The optimum situation according to FIG. 3 can be at least approximately achieved by means of a grating arrangement as shown in FIG. 4. The step height of the first grating 5 with the grating period Λ is d1 and that of the second grating with the same grating period is d2. Half the width of a grating step or a grating interstice is equal to the value a for both subgratings.
FIG. 5 shows the variation of the phase difference when the gratings shown in FIG. 4 are transmission gratings: ##EQU4##
In the above equations n is the refractive index of the material used for the gratings and λ is the wavelength of the light in vacuo.
FIG. 6 shows the overall phase φ=φ1 +φ2 resulting from the two gratings in the case of mutual movement of the gratings over the path Δx.
The resultant diffractive efficiency η0 for the zero-order diffraction beam in the case of a grating arrangement according to FIG. 4 is: ##EQU5## Herein, a/Λ=c. Within the range of movement |ε|<Λ/4 there is an unambiguous relationship between η0 and ε. The function f(Δx) then corresponds to the value η0 and is generally different for the wavelengths λ1 and λ2. If φ1 is chosen to be -φ2 this results in ##EQU6## sin2 (φ2 /2) may be dictated such that for a wavelength λ1 its value is 0 whereas it assumes the maximum value 1 for another wavelength λ2. This is the case if the two wavelengths λ1 and λ2 satisfy the following condition: ##EQU7##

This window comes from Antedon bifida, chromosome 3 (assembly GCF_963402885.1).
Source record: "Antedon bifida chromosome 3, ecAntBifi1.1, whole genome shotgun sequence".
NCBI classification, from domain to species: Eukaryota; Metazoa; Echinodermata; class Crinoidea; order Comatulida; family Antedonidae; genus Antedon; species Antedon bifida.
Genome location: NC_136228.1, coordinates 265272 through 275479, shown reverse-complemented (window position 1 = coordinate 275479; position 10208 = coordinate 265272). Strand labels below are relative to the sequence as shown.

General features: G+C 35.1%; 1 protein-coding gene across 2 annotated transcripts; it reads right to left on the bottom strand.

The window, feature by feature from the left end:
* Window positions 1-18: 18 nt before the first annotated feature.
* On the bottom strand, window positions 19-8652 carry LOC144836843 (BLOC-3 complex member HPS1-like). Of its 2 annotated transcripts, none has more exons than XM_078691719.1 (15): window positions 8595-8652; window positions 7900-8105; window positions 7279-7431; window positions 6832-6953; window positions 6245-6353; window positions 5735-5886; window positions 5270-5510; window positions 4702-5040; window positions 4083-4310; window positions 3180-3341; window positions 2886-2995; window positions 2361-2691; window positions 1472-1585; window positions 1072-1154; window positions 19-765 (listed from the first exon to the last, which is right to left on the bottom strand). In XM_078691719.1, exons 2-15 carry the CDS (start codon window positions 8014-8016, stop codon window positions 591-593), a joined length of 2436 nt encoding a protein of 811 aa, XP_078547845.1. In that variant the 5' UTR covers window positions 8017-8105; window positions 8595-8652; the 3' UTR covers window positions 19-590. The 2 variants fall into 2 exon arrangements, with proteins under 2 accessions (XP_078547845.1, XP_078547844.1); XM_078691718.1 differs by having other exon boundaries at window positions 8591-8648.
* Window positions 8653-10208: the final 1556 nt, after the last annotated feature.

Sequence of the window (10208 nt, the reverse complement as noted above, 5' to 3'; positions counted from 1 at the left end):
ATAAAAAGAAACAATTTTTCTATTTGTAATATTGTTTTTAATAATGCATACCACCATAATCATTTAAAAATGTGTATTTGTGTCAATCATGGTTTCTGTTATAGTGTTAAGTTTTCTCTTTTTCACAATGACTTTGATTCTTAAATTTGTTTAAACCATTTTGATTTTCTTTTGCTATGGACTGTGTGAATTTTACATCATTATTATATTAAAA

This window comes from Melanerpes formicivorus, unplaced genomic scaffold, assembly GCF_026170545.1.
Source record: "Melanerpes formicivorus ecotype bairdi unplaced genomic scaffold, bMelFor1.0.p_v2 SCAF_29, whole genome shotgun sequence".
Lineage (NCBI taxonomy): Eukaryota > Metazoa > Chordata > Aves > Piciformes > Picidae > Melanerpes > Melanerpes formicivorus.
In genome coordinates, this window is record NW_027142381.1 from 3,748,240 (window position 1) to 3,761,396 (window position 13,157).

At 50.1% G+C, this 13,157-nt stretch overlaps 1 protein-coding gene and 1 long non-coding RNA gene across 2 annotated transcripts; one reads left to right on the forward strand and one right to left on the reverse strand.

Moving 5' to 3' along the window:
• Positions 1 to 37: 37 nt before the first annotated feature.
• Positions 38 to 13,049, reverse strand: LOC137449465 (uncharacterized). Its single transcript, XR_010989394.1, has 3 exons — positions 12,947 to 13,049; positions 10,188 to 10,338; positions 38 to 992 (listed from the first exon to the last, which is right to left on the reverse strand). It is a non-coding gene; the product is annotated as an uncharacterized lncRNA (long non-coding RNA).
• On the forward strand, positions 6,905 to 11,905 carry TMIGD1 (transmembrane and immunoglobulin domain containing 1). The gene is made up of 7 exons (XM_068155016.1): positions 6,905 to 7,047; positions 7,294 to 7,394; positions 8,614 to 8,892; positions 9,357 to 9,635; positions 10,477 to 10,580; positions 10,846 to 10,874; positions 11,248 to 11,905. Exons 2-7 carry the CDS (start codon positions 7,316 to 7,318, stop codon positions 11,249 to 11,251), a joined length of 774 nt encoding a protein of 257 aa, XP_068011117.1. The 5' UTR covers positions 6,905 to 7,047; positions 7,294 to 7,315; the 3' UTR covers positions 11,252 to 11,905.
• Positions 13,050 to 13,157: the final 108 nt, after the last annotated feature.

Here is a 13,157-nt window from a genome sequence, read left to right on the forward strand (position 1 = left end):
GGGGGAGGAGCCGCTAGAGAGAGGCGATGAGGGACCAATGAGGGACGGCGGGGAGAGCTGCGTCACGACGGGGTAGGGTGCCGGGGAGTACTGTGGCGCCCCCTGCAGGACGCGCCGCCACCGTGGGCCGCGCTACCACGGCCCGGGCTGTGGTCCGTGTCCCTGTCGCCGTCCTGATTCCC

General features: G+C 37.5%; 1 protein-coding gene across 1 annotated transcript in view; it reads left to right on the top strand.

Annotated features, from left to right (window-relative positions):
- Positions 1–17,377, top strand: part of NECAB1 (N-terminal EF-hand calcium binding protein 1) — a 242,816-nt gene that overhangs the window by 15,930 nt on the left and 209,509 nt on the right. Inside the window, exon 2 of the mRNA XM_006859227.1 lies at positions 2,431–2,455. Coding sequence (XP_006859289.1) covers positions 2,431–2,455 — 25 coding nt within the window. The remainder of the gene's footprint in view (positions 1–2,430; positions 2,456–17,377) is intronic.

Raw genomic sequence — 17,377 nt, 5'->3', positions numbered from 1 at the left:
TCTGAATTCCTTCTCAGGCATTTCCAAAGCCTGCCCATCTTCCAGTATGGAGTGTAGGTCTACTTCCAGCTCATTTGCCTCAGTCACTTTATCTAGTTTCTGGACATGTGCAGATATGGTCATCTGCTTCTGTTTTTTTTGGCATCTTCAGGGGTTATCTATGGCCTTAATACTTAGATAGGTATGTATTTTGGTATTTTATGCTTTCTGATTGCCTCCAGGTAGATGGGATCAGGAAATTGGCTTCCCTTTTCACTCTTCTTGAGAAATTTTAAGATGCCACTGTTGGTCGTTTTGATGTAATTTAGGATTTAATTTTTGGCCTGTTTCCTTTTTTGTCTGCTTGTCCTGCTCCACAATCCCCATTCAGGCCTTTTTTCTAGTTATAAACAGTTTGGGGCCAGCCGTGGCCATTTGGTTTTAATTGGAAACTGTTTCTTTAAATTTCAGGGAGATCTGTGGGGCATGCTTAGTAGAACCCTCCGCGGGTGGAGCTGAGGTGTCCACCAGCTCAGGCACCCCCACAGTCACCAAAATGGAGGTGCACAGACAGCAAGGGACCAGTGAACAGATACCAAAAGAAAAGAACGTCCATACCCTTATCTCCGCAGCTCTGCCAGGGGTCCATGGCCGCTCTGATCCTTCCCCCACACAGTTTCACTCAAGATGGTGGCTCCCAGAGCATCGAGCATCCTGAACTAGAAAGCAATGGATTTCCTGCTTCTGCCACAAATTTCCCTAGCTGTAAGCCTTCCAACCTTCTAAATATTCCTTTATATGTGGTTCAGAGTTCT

Here k is a positive or negative integer to be chosen as small as possible. The step height d of the gratings must then assume the value:
The characteristic curve of FIG. 3 were found for the wavelengths λ1 =780 nm and λ2 =851 nm at a value k=6. In practice, the useful maximum range of movement is Δx=25 μm for a grating period Λ=100 μm.
The wavelengths λ1 =780 nm and λ2 =851 nm provide an optimum sensitivity, but slight deviations from the optimum values for the wavelengths λ1 and/or λ2 are acceptable.
In principle, the same dimensioning rules may be applied when using a sensor construction as shown in FIG. 2. However, it is to be noted that the radiation passes through the first subgrating twice. Consequently considerably smaller step heights d result for the two subgratings.